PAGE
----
of forecasts. If the losses hold through the close of today's trading,
it would mark the stock's largest percentage loss since October 2012,
when it dropped 8%.
On this day in 1999, Priceline.com, which had gone public at $16 a
share exactly one month earlier, closed the day at $162.38—giving the
internet company a one-month return of 915% and a total market value of
$23 billion. But it was all downhill from there. Priceline ended up
trading for less than $6 per share by October 2000. The company rebranded itself as Booking Holdings in 2018 and is once again one of the move valuable American tech companies.
Germany's consumer-price index for April is out at 8 a.m. ET.
The U.S. employment-cost index for the first quarter is expected to increase 0.8% from the prior quarter. The figures are out at 8:30 a.m.
The S&P/Case-Shiller home-price index for February, out at 9 a.m., is expected to rise 2.8% from a year earlier.
The Chicago purchasing managers index for April, slated for 9:45 a.m., is expected to tick up to 58.8 from 58.7 a month earlier.
The Conference Board's consumer-confidence index for April, released at 10 a.m., is expected to rise to 126.0 from 124.1 a month earlier.
U.S. pending-home sales for March, also out at 10 a.m., are expected to rise 1.5% from the prior month.
President Donald Trump is set to meet with House Speaker Nancy Pelosi, Senate Minority Leader Chuck Schumer and other Democrats for talks on infrastructure spending at 10:30 a.m.
WeWork, which subleases office space on a short-term basis to a variety
of companies, previously reported a loss last year of $1.9 billion on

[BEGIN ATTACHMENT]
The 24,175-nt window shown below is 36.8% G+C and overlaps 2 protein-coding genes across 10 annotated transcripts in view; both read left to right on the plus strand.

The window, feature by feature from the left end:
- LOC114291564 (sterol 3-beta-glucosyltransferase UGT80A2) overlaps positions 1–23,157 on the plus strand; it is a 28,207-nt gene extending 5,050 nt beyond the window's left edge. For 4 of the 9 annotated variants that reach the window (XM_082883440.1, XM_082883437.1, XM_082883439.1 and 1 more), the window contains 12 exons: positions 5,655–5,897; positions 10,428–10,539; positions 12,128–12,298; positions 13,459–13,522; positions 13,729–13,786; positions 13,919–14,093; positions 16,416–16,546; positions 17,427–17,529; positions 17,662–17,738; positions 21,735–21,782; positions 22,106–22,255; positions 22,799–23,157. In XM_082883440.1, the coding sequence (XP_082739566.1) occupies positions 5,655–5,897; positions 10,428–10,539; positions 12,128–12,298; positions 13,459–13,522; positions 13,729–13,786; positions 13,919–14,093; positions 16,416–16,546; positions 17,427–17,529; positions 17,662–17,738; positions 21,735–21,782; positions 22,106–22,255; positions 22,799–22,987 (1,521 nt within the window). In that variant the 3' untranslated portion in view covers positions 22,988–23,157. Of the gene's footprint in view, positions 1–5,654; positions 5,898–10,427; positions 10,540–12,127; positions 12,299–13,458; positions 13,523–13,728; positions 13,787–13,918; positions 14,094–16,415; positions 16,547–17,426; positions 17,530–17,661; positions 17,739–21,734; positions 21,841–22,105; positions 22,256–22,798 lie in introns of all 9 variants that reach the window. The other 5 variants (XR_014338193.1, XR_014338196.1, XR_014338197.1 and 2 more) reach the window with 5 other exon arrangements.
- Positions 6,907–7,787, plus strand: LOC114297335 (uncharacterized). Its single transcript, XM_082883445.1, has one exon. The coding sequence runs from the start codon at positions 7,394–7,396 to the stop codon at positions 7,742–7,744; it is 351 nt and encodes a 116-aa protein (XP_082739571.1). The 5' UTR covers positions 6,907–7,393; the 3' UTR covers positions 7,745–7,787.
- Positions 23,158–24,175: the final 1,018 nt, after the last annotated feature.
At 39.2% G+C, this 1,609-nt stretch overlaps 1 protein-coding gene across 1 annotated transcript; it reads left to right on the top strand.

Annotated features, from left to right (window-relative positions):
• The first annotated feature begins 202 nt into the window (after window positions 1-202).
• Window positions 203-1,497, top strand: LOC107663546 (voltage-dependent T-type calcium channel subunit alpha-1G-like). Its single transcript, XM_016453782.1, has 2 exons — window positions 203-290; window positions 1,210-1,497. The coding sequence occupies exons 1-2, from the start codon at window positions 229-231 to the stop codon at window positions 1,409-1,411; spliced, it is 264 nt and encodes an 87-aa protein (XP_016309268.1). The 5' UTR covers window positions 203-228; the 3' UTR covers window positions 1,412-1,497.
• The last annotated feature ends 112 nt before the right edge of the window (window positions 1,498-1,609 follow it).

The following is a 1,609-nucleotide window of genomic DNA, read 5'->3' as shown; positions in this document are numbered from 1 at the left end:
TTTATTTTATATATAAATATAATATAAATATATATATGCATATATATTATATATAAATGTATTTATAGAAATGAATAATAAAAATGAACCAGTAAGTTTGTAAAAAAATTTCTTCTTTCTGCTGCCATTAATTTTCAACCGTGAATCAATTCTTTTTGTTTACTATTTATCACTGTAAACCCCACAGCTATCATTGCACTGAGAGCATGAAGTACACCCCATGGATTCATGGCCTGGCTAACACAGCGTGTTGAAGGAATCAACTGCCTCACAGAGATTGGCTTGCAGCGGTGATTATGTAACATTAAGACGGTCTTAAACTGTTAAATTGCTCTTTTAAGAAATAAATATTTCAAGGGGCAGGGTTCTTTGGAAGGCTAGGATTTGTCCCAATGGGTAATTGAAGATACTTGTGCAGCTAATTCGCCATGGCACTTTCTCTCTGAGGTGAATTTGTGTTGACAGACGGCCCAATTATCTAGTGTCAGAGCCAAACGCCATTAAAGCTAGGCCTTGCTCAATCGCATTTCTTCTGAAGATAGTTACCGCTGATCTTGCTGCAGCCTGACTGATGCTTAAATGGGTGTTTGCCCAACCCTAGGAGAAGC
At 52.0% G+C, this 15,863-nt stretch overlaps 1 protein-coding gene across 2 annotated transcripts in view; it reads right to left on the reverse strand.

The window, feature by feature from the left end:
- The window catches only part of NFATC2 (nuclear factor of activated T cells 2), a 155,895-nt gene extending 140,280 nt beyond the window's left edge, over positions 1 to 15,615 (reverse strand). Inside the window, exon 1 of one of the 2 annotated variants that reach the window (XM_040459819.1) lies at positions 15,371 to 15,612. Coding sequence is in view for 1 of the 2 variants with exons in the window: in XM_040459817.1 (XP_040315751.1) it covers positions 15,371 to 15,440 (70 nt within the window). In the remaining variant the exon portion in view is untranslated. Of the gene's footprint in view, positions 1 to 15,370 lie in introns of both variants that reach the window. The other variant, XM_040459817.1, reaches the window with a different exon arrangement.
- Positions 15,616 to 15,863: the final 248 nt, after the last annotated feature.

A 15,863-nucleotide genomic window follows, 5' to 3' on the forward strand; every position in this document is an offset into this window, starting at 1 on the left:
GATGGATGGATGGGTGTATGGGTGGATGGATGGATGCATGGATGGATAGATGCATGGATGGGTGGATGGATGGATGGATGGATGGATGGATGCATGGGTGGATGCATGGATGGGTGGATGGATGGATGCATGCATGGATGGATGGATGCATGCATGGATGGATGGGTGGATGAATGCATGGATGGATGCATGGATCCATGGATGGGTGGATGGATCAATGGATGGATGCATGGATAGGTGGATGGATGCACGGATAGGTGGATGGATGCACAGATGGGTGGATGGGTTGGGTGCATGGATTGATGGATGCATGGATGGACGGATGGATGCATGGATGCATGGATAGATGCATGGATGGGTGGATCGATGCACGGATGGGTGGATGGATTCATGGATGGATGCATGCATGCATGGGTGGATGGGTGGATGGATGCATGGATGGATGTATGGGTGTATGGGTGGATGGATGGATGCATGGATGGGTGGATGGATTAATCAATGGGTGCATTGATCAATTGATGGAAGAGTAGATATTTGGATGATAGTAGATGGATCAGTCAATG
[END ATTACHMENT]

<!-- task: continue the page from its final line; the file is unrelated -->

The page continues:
revenue of $1.8 billion. PHOTO: MANDEL NGAN/AGENCE FRANCE-PRESSE/GETTY
WeWork filed for an IPO. Shared office space giant WeWork said it has filed for an initial public offering,
making it the latest highly valued startup to shoot for the public
markets this year. Chewy Inc., the online seller of branded and
private-label pet food and grooming supplies, has also filed documents for an IPO.
Copper’s slide is signaling caution about Chinese growth. A slide in copper prices in recent days is causing investors to grow warier of a slowdown in Chinese economic growth, increasing their focus on coming trade talks. Meanwhile, a gauge of China’s factory activity weakened sharply.
A bitcoin venture backed by the NYSE owner is facing a fresh delay. A plan by the owner of the New York Stock Exchange to make it easier for consumers to pay for purchases in bitcoin faces further delays after the venture, called Bakkt, said it was applying for a license from New York state regulators.
Regulators are scrutinizing trades before the Anadarko deal announcement. Traders used insider information
to turn a profit of about $2.5 million related to the sale of Anadarko
Petroleum Corp., according to the Securities and Exchange Commission.
Verizon retirees are urging changes to the company’s executive pay practices. Verizon
shareholders will vote at the company’s annual meeting this Thursday on
a proposal that the retirees hope will persuade Verizon to stop offering executives an investment option in their company-sponsored savings plans it doesn’t offer to rank-and-file workers.
What We've Heard on the Street
“WeWork is building off a tech-IPO foundation...The New York-based
company may be hoping to fetch a tech-like valuation in the wake of
other recent initial public offerings.”